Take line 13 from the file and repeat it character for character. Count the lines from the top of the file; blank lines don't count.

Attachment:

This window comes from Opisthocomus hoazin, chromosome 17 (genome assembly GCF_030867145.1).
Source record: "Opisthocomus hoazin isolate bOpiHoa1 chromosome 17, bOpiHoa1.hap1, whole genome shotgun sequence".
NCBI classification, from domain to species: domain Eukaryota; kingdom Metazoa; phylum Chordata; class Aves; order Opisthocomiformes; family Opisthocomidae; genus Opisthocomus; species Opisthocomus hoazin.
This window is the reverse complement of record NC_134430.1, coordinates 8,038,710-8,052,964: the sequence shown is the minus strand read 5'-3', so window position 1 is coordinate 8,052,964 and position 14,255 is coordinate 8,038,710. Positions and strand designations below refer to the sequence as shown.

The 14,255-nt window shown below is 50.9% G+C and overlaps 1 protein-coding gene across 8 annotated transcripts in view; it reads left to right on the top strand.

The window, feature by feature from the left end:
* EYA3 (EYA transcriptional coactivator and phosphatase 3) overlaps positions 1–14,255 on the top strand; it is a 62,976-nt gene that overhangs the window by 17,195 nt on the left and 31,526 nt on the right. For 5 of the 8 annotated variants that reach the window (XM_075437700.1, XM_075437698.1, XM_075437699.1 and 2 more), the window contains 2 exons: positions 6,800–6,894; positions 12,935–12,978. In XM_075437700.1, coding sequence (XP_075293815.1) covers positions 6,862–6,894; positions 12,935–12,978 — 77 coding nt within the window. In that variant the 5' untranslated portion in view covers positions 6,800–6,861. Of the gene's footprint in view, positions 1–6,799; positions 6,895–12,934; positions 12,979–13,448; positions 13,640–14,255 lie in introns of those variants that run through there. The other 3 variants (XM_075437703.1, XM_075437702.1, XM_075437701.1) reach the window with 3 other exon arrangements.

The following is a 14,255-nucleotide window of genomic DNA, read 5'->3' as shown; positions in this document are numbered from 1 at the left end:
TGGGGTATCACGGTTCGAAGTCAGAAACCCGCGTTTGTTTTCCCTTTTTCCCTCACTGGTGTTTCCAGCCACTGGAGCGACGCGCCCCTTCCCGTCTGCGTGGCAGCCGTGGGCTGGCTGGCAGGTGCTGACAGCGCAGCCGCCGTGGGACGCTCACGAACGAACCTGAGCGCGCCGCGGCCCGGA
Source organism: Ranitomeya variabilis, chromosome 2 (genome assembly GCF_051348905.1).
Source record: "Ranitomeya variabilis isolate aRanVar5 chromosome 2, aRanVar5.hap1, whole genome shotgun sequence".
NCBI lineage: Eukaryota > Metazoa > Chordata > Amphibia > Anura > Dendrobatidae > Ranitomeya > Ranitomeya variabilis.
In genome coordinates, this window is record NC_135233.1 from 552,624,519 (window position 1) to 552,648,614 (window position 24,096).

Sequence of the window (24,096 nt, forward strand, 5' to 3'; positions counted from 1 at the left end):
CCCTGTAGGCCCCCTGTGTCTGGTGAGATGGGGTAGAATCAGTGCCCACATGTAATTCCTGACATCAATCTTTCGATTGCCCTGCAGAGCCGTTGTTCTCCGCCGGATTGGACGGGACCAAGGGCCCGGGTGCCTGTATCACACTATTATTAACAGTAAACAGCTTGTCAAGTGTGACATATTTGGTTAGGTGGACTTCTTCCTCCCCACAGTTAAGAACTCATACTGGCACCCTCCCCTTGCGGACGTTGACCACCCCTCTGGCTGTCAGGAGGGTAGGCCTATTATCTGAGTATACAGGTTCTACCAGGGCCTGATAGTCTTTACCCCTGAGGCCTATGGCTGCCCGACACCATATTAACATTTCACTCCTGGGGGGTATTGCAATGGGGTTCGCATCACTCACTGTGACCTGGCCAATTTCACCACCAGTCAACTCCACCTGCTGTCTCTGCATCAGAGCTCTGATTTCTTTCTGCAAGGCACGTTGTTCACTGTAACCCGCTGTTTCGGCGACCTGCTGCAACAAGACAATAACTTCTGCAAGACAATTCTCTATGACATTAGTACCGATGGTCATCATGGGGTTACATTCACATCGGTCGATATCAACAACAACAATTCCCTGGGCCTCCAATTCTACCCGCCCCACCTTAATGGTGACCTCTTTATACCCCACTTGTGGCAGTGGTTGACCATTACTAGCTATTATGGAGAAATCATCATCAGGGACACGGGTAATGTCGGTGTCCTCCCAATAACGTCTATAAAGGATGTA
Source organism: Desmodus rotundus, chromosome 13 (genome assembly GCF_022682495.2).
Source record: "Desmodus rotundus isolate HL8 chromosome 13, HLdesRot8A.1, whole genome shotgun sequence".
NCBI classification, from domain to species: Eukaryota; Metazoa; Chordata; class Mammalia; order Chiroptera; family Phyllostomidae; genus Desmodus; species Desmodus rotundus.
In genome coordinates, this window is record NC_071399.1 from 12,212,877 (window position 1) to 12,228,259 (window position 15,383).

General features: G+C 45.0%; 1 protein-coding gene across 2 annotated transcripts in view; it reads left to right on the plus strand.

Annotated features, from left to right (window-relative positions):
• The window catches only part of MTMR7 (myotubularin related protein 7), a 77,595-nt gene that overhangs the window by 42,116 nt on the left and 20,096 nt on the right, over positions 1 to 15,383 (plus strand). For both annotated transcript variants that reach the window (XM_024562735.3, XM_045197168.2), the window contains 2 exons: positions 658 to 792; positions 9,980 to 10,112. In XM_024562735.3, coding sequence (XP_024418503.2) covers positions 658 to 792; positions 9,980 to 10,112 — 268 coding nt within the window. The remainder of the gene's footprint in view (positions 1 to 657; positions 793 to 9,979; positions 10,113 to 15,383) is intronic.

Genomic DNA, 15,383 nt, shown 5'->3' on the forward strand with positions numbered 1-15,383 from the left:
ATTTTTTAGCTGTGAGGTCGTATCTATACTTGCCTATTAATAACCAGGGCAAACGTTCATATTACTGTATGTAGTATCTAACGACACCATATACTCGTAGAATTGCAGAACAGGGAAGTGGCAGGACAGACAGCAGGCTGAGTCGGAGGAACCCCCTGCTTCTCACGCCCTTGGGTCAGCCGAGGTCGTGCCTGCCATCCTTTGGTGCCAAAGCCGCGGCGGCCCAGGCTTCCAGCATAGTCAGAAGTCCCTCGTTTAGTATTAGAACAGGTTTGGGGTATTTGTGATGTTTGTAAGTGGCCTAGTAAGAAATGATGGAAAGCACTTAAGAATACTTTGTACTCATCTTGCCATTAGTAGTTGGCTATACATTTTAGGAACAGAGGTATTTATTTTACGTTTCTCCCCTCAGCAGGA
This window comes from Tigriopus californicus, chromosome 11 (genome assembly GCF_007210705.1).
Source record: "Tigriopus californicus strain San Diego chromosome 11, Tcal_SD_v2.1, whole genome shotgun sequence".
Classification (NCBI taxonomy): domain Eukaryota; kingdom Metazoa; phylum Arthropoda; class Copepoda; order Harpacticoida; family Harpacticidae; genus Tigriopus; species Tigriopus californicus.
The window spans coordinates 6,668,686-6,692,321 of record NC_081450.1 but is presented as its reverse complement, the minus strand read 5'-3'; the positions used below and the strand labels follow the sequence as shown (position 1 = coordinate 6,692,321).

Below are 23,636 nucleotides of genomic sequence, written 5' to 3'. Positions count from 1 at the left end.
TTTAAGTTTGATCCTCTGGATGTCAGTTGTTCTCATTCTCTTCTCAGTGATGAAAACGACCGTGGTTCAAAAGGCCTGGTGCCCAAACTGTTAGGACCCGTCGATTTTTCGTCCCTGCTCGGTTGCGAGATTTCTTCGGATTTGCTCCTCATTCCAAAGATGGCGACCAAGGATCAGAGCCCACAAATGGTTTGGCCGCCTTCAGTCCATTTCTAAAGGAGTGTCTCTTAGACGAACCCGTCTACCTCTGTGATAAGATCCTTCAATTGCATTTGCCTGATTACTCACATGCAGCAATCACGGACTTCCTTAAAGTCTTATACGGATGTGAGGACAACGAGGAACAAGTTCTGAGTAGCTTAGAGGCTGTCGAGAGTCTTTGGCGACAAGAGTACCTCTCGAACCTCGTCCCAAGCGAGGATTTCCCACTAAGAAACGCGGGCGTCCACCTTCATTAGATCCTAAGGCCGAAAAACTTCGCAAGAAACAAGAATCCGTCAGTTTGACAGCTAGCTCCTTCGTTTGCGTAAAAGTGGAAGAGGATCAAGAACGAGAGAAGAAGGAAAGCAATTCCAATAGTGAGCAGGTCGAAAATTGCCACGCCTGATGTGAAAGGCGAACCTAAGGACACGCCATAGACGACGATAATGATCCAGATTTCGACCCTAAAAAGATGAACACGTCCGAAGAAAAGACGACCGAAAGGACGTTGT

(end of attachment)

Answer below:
In genome coordinates, this window is record NC_135233.1 from 552,624,519 (window position 1) to 552,648,614 (window position 24,096).